The EU's drug regulator has said it remained "firmly convinced" of the benefits of AstraZeneca's coronavirus vaccine, despite several countries suspending its use over blood clot fears.
"We are still firmly convinced that the benefits of the AstraZeneca vaccine in preventing Covid-19 with its associated risk of hospitalisation and death outweigh the risk of these side effects," European Medicines Agency chief Emer Cooke told an online press conference.
"At present there is no indication that vaccination has caused these conditions. They have not come up in the clinical trials and they are not listed as known or expected side effects," Ms Cooke added.
Clinical trials had shown "very small numbers of blood clot developments", she added.
The Amsterdam-based EMA's safety committee was meeting today to assess new information and would reach a conclusion at a special meeting on Thursday, Ms Cooke said.
They would then "advise us on whether there are any further actions that need to be taken", she said, without specifying what the measures could be.
This evening, the EMA said it has made further progress in its evaluation of the cases.
It said that national agencies are providing extra support to gather "missing and incomplete" information as soon as possible, particularly where it relates to the unusual cases.
The EMA said it would issue any recommendations for further action on Thursday.
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While the investigation is ongoing, the EMA said it remains of the view that the benefits of the vaccine in preventing Covid-19 outweigh the side effects.
A number of European countries including Ireland, France and Germany suspended the use of the vaccine following the reports of blood clots.
World Health Organization experts are also meeting today to discuss the vaccine.
The EMA approved the AstraZeneca vaccine for people of all ages on 29 January.
But its roll out was troubled from the start, with several countries initially saying it should not be used on older people.
EMA head Emer Cooke says some specific batches of the AstraZeneca vaccines were suspected to be linked to possible side effects. The issue of different batches and differing manufacturing techniques is part of the investigation. | Read: https://t.co/HFWWfceufS pic.twitter.com/xbTlPlWAE7— RTÉ News (@rtenews) March 16, 2021
The medical director of the Norwegian Medicines Agency has said while a link between the AstraZeneca vaccine and four severe cases of blood clotting has not been established, it cannot be ruled out as investigations into the incidents continue.
Speaking on RTÉ's News at One, Dr Steinar Madsen said that medical experts had never before seen patients with the symptoms presented by the four healthcare personnel, who were all aged under 50 and based in different parts of the country.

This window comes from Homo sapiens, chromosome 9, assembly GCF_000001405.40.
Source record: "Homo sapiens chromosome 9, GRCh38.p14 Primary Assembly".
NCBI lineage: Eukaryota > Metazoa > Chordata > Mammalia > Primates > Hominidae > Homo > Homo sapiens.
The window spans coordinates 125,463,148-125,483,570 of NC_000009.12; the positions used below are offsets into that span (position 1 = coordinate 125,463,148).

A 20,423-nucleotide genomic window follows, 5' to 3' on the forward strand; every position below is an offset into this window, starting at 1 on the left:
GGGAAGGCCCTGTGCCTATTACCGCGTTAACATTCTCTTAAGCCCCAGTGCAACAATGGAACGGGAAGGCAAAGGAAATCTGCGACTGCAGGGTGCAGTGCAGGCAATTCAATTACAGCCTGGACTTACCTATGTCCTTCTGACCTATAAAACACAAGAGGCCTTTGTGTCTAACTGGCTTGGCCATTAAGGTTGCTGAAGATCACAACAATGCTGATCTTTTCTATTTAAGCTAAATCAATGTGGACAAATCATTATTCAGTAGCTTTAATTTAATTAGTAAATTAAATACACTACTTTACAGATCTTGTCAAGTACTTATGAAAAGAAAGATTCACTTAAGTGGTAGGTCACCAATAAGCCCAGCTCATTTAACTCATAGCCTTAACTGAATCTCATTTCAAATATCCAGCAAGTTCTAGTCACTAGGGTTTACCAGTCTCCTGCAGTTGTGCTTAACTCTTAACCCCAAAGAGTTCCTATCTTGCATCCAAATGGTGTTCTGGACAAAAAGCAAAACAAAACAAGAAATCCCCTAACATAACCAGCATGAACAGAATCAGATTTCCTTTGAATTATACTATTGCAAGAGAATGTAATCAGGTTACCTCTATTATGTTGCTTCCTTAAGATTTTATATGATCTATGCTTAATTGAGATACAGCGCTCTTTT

He said that the four presented with very rare conditions, including a low platelet count, internal bleeding and blood clots.
Two of them have died, while the surviving two people are being treated in the National Hospital in Oslo, while medical experts seek to investigate if their illnesses have any link to the AstraZeneca vaccine.
He said while no link to date has been established, Norway will not restart the use of the AstraZeneca vaccine until there are clear answers in these cases, regardless of a decision by the EMA.
Dr Madsen said the four people may have been unwittingly susceptible to blood clotting, but were all totally well with no underlying or medical problems beforehand.
The four people became unwell between seven and ten days after having the AstraZeneca vaccine. He said their vaccines came from different batches.
Dr Madsen said that 120,000 people in Norway have now been vaccinated with AstraZeneca and these four potentially adverse incidences would amount to a reaction in one out of every 30,000 vaccinated.
He said that all drugs have benefits and some risks and these need to be weighed up in tackling Covid-19, in particular in relation to vaccinating younger people who are at less risk of developing a severe illness from the virus.
Dr Madsen said Norway is "turning every stone" to try to find answers, but it will take some weeks.
Meanwhile, World Health Organization safety experts are due to meet over the AstraZeneca coronavirus vaccine.
The suspension of the jab in a number of European countries has dealt a blow to the global immunisation campaign against a disease that has killed more than 2.6 million people.
"We do not want people to panic and we would, for the time being, recommend that countries continue vaccinating with AstraZeneca," WHO chief scientist Soumya Swaminathan said yesterday.
"So far, we do not find an association between these events and the vaccine."
AstraZeneca's shot, among the cheapest available, was billed as the vaccine of choice for poorer nations and the clot reports have had an impact beyond Europe.
Indonesia delayed its AstraZeneca roll out yesterday, and Venezuela announced it would not authorise the jab over fears of "complications".
The vaccine was developed by AstraZeneca and the University of Oxford in Britain, where more than 11 million doses have been administered apparently without any major problems.
Prime Minister Justin Trudeau also urged Canadians to get the AstraZeneca shot after reports of hesitancy based on the suspensions in Europe.
The AstraZeneca crisis comes as a number of countries battle worrying surges in coronavirus infections, a grim reminder that the battle against Covid-19 is far from over.